Our chapel service on Wednesday 3 July will begin at the same time as usual (9.00), but will now be our ‘Year’s End’ service. It will last around 45 minutes and will follow the same structure as our Spring Service (and, indeed, the carol services on which that service’s structure was based). There will be appropriate readings from Years 3 to 8, some communal hymn singing, and some performances from choirs throughout the school. All parents are very warmly encouraged to attend, especially those Year 8 parents for whom this will be their sons’ last NCS chapel service. Handkerchiefs at the ready.

The theme for our annual SHTEAM Festival next Hilary will be ‘Space’. We will be exploring this theme from many different angles across all our subjects, running talks and workshops, as well as incorporating the theme in our day-to-day lessons. If there are any parents, taking into account their specialist knowledge, who would like to offer a talk or workshop to the boys on any aspect of ‘Space’ – planets, telescopes, and the like – do please contact emma.krebs@newcollegeschool.org.

Please could all parents help their sons look around at home for any NCS library books that need returning? We are having a big push as we come to the end of the academic year, to ensure that as many of our books return to the library as possible. Many thanks.

From Craig Bishop: This week the U11 tennis team kicked things off with a fine performance away at MCS. In some very tight games, the NCS boys not only held their nerve but managed to win some crucial matches. Our lead pair of Michael L and team captain Peter K won two out of their three matches and drew the final. Another outstanding player was Hugh L who was drafted in from the cricket ranks at the last minute. Playing on his birthday, he seemed in unstoppable mood as he swept aside his opposition, winning four out of his six singles games, with one draw and only one loss. A deserving player of the match award goes to Hugh!

On Wednesday afternoon the U11 and U13 tennis teams were in action against St Hugh’s. Max A-B and Ethan Z were in fine form in the U13 games and manged to win some crucial games. Vedant M was mightily impressive and never stopped working throughout the afternoon, determined to secure as many points as possible for the NCS team. The U11 team played away from home in a fantastic fixture, with Yoav G particularly impressive, especially in his singles matches. Catherine Phillips would also like to mention Misha A and Frankie P-A who were hardworking and determined on their way to securing some great points for the team.

Also away at St Hugh’s the U11 and U13 B cricket teams were in action. In the U13 B team the result somewhat slipped away from the boys in the early stages; defending 45 runs was to prove too difficult. Stephen Potts was in charge of the U11 B team and, despite a loss, the match could have gone either way. The late few wickets turned the game in our hosts’ direction but this was a very encouraging performance. At home the U11 A and U13 A cricket teams played two fantastic games. Mr Morrison took the U13 A team and on this occasion the boys did not quite manage the win. Our guests were ruthless in the run chase and they got their runs inside eight overs.

I had the pleasure of taking the U11 A team and, after a fine win last week, the boys were full of confidence and playing some excellent cricket. George T and William E both chipped in with good scores yet again, as did Olly L from Year 5, but the performance of the day was by Maani A who batted superbly with control and discipline for his 32 runs from 19.2 overs. Our captain, William, expertly shared the bowling around, with wickets going to five different bowlers. Ollie B is now trying his luck as a leg spinner and he is really beginning to perfect his action. Aloysius W, again with his sublime left arm deliveries, was brilliant; he only gave away six runs for yet another wicket. However, it was George T who bowled four overs, took one wicket and only gave away one run. The player of the match award was rightly shared between George and Maani but the team played brilliantly as they won again, this time by six wickets.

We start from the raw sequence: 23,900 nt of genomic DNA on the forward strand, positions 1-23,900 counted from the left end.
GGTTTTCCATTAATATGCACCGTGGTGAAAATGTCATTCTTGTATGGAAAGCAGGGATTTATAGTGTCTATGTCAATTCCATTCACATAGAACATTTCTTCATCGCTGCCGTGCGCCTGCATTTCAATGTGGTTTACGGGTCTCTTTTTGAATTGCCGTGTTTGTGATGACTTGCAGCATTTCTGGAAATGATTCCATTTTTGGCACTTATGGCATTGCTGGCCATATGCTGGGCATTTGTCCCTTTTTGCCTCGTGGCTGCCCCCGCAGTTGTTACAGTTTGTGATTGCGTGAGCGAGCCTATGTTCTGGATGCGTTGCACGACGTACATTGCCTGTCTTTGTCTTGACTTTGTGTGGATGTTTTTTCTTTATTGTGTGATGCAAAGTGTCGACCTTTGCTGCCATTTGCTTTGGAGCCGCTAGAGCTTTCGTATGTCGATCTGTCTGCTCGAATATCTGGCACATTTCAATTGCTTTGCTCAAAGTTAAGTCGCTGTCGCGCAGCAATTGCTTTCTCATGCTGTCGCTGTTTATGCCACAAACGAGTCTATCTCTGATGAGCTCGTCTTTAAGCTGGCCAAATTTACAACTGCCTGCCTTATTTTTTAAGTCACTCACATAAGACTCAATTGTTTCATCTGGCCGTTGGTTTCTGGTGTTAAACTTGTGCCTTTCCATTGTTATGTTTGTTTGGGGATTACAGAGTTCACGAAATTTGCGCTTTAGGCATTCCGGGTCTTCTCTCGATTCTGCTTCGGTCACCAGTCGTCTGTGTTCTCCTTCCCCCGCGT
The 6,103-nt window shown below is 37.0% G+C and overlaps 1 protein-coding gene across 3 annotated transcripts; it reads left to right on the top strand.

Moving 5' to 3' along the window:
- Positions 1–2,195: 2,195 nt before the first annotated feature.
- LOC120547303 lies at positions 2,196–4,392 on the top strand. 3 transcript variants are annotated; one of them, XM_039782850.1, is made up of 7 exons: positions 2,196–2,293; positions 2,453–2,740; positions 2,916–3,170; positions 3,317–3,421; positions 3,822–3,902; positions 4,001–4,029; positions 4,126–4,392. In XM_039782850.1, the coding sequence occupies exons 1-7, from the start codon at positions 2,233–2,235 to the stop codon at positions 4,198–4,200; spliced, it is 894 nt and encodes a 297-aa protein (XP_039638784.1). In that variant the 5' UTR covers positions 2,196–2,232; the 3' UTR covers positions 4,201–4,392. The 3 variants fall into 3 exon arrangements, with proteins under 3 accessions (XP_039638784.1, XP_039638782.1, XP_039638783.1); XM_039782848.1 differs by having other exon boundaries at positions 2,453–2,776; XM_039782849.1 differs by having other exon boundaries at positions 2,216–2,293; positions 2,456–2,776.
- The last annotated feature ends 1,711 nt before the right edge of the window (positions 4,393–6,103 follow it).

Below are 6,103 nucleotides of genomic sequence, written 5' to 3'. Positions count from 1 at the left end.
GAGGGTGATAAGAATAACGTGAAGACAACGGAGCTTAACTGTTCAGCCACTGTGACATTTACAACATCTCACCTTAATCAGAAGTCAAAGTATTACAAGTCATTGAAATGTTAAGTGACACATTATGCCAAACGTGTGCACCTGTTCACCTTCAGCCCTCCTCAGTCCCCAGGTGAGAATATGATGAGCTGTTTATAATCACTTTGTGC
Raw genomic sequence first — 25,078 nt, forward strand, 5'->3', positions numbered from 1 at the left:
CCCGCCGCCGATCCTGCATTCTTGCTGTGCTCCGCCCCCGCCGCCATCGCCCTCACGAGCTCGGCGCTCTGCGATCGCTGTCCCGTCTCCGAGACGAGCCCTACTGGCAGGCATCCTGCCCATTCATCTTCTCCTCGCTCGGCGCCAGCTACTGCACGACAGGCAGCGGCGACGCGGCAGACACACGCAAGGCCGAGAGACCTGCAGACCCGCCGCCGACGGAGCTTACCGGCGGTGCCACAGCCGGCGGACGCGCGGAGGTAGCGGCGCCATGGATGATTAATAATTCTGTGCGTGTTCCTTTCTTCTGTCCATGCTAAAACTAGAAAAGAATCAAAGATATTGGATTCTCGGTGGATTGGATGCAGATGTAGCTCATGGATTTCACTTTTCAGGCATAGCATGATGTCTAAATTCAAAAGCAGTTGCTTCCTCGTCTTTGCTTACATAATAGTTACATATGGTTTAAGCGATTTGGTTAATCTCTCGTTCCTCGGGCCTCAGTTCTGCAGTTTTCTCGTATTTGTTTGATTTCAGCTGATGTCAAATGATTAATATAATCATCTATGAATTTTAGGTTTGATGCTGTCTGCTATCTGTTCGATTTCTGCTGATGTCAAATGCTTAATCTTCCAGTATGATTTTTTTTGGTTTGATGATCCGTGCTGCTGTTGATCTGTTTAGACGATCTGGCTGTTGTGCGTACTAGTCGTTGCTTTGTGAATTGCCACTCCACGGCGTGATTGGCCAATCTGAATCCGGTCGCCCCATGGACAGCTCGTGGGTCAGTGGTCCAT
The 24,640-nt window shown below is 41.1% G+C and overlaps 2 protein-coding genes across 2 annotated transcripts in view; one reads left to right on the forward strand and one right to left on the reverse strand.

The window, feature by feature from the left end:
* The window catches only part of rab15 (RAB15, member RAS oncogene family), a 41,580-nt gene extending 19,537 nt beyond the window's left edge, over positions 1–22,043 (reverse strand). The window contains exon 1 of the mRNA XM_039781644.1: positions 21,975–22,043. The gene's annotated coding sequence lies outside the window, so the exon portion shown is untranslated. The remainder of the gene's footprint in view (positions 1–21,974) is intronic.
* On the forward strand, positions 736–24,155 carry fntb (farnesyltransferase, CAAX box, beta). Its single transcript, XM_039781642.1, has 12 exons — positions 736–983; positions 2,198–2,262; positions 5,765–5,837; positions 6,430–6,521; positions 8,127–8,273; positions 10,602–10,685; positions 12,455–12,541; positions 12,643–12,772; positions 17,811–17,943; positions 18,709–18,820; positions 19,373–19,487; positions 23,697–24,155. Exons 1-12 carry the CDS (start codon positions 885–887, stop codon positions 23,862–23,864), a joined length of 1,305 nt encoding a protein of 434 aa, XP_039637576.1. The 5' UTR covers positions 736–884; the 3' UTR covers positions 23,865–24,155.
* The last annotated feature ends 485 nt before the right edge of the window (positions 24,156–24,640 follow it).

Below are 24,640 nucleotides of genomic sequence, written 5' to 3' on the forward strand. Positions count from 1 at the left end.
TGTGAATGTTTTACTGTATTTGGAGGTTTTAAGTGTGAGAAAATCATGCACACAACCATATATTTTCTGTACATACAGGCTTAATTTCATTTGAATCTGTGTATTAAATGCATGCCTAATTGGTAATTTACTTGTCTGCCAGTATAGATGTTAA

Upcoming Events

Saturday, 15 June 2024

Wykeham Day

12.00 Old boys' concert, auditorium

14.00 School Fête, NCS (ends 16.00)

17.45 Wykeham Day Evensong, New College Chapel

18.30 Wykeham Day BBQ, NCS (sign-up only)

Sunday, 16 June 2024

University term ends

17.45 Last Evensong, New College Chapel

Monday, 17 June 2024

14.00 Years 3-5 dress/tech rehearsal of Pinocchio (auditorium)

14.00 U13 A & B Cricket vs d'Overbroeck's, home

Tuesday, 18 June 2024

14.00 Year 8 sessions on transition to senior school (auditorium)

14.00 U8 All Cricket vs Summer Fields, away

17.30 Years 3-5 performance of Pinocchio (auditorium)

Wednesday, 19 June 2024

9.00 Chapel. Speaker: Professor William Whyte, St John's College

13.00 Year 3 Shang Gallery Ashmolean

14.15 U11 A & B Cricket vs Bruern Abbey, away

14.15 U13 A & B Cricket vs Bruern Abbey, home

14.15 U13 A Tennis vs Abingdon Prep, home

17.30 Years 3-5 performance of Pinocchio (auditorium)

Thursday, 20 June 2024

9.00 Induction for new pupils and 'move-up morning'

14.00 Year 8 TED Talks, session 1 (auditorium)

Friday, 21 June 2024

Last day of VMT music lessons

10.00 Pre-Prep Sports Day

14.00 Year 8 TED Talks, session 2 (auditorium)

17.30 Year 8 Play Reading: A Midsummer Night’s Dream, New College Cloisters

18.30 Summer Drinks Evening, New College Cloisters

Saturday, 22 June 2024

11.00 OCCO Concert: Beethoven's Symphony no.5 (sports hall)

Monday, 24 June 2024

Activities Week begins

12.00 Year 4 trip to the Pitt Rivers

Year 5-8 trips depart

Wednesday, 26 June 2024

No chapel service

Year 4 trip departs

Thursday, 27 June 2024

Pre-Prep activities week outing

Friday, 28 June 2024

Years 4-8 trips return

Saturday, 29 June 2024

16.00 Chamber Choir and Choral Society rehearsal, Merton College Chapel

18.00 Choral concert: Mahler's Symphony no.3, Merton College Chapel